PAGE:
ARTHUR, son of the King of Britain, came one time to take service with Finn, and three times nine men along with him. And they went hunting one day on Beinn Edair, and Finn took his place on the Cairn of the Fianna between the hill and the sea, and Arthur took his stand between the hunt and the sea, the way the deer would not escape by swimming.
And while Arthur was there he took notice of three of Finn's hounds, Bran, and Sceolan and Adhnuall, and he made a plan in his mind to go away across the sea, himself and his three nines, bringing those three hounds along with him. So he did that, and he himself and his men brought away the hounds and crossed the sea, and the place where they landed was Inver Mara Gamiach on the coast of Britain. And after they landed, they went to the mountain of Lodan, son of Lir, to hunt on it.
And as to the Fianna, after their bunting was done they gathered together on the hill; and as the custom was, all Finn's hounds were counted. Three hundred full-grown hounds he had, and two hundred wheips; and it is what the poets used to say, that to be counting them was like counting the branches on a tree.
Now on this day when they were counted, Bran and Sceolan and Adhnuall were missing; and that was told to Finn. He bade his people to search again through the three battalions of the Fianna, but search as they would, the hounds were not to be found.
Then Finn sent for a long-shaped basin of pale-gold, and water in it, and he put his face in the water, and his hand over his face, and it was showed him what had happened, and he said: "The King of Britain's son has brought away the hounds. And let nine men be chosen out to follow after them," he said. So nine men were chosen out, Diarmuid, grandson of Duibhne; Goll, son of Morna; Oisin, son of Finn; Faolan, the friend of the hounds, son of a woman that had come over the sea to give her love to Finn; Ferdoman, son of Bodb Dearg; two sons of Finn, Raighne Wide Eye and Vainche the Crimson-Red; Glas, son of Enchered Bera, with Caoilte and Lugaidh's Son. And the nine put their helmets on their heads, and took their long spears in their hands, and they felt sure they were a match for any four hundred men from the east to the west of the world.
They set out then, till they came to the mountain of Lodan, son of Lir; and they were not long there till they heard talk of men that were hunting in that place.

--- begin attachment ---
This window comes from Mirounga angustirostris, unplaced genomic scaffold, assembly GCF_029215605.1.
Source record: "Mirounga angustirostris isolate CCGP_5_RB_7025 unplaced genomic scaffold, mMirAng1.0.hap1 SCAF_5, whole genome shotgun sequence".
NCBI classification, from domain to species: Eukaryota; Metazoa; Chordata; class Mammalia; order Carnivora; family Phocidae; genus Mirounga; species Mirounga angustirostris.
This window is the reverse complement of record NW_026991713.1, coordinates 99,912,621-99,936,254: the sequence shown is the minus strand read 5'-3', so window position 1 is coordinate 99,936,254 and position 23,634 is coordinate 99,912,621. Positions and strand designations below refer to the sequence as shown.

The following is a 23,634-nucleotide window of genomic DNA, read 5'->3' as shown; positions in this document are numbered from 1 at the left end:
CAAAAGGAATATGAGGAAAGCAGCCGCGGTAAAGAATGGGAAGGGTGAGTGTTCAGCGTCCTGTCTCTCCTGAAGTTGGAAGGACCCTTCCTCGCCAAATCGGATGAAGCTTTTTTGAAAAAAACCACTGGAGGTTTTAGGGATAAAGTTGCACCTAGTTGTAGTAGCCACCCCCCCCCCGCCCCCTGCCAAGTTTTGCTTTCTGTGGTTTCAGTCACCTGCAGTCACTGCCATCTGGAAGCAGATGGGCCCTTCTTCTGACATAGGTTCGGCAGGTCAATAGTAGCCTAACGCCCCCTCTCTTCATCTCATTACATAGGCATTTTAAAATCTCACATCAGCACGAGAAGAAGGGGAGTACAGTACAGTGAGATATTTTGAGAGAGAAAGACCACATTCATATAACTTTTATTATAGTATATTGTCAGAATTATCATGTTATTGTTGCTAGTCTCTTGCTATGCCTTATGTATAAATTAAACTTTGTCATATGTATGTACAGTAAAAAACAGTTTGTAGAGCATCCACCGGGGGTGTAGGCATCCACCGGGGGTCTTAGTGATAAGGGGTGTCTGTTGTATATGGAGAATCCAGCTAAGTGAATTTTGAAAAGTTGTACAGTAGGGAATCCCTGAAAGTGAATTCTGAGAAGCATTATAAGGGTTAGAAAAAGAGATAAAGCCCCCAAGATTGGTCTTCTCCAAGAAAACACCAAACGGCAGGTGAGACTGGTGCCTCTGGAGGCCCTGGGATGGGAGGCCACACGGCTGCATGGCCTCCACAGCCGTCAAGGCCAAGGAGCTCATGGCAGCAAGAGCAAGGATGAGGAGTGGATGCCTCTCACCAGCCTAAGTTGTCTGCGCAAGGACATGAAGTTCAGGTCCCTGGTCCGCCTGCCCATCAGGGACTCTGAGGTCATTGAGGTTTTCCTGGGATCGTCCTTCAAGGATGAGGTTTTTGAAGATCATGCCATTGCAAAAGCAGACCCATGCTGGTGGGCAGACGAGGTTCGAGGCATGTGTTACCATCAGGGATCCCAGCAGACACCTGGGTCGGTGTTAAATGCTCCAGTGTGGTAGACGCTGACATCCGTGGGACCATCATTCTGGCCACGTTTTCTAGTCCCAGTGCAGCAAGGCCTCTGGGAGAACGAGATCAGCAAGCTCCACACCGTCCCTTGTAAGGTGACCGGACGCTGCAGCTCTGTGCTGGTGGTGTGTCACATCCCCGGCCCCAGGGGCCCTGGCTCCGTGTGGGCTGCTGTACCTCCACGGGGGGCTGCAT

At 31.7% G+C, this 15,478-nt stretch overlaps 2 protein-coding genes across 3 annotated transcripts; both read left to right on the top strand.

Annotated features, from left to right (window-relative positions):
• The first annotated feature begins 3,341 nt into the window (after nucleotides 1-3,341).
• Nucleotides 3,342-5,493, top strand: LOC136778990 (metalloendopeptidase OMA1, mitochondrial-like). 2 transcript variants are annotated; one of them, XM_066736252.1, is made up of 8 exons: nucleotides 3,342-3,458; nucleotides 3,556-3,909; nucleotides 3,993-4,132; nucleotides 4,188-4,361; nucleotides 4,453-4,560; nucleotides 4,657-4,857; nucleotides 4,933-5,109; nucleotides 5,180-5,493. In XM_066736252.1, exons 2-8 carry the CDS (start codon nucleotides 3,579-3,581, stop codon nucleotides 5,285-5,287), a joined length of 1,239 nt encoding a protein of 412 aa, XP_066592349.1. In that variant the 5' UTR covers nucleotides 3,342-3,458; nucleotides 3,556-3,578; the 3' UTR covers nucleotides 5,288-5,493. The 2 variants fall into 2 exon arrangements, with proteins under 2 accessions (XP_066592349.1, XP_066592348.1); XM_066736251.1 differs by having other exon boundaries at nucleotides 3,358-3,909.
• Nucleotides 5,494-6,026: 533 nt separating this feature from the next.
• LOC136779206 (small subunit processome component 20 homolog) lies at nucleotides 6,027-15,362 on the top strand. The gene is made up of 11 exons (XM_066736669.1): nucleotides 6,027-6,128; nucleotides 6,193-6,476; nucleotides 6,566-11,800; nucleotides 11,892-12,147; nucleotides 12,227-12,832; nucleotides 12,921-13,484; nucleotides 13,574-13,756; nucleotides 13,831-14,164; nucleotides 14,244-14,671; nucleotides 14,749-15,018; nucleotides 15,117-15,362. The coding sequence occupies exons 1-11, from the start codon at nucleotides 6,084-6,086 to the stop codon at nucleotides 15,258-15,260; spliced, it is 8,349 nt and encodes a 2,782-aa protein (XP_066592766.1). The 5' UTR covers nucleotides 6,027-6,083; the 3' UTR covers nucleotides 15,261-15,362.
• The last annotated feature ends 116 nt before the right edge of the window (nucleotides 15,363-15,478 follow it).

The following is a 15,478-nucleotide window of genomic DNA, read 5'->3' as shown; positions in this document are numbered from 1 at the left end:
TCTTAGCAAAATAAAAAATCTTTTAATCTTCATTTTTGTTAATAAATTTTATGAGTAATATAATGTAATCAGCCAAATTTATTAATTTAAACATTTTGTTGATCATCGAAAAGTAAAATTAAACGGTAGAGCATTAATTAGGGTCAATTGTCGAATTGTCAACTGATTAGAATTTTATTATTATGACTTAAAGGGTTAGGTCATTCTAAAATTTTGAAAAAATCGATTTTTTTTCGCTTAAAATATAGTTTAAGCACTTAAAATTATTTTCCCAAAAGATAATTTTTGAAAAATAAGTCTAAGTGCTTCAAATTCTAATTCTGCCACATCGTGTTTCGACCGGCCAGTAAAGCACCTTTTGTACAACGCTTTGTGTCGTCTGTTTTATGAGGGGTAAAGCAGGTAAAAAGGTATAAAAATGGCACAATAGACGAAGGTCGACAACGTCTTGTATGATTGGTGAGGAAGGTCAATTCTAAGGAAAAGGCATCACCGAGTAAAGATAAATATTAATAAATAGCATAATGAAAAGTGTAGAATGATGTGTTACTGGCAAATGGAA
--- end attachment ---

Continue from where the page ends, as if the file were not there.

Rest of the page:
Arthur of Britain and his people were sitting on a hunting mound just at that time, and the nine men of the Fianna made an attack on them and killed all of them but Arthur, that Goll, son of Morna, put his two arms about and saved from death. Then they turned to go back to Ireland, bringing Arthur with them, and the three hounds. And as they were going, Goll chanced to look around him and he saw a dark-grey horse, having a bridle with fittings of worked gold. And then he looked to the left and saw a bay mare that was not easy to get hold of, and it having a bridle of silver rings and a golden bit. And Goll took hold of the two, and he gave them into Oisin's hand, and he gave them onto Diarmuid.
They went back to Finn then, bringing his three hounds with them, and the King of Britain's son as a prisoner; and Arthur made bonds with Finn, and was his follower till he died.
And as to the horse and the mare, they gave them to Finn; and the mare bred eight times, at every birth eight foals, and it is of that seed came all the horses of the fair Fianna of the Gael, for they had used no horses up to that time.
And that was not the only time Finn was robbed of some of his hounds. For there was a daughter of Roman was woman-Druid to the Tuatha de Danaan, and she set her love on Finn. But Finn said, so long as there was another woman to be found in the world, he would not marry a witch. And one time, three times fifty of Finn's hounds passed by the hill where she was; and she breathed on the hounds and shut them up in the hill, and they never came out again. It was to spite Finn she did that, and the place got the name of Duma na Corn, the Mound of the Hounds.
And as to Adhnuall, one of the bounds Finn thought most of, and that was brought back from the King of Britain's son, this is the way he came to his death afterwards.
There was a great fight one time between the Fianna and Macoon, son of Macnia, at some place in the province of Leinster, and a great many of the Fianna were killed. And the hound Adhnuall went wandering northward from the battle and went astray; and three times he went round the whole of Ireland, and then he came back to the place of the battle, and to a hill where three young men of the Fianna that had fallen there were buried after their death, and three daughters of a King of Alban that had died for love of them. And when Adhnuall came to that hill, he gave three loud howls and he stretched himself out and died.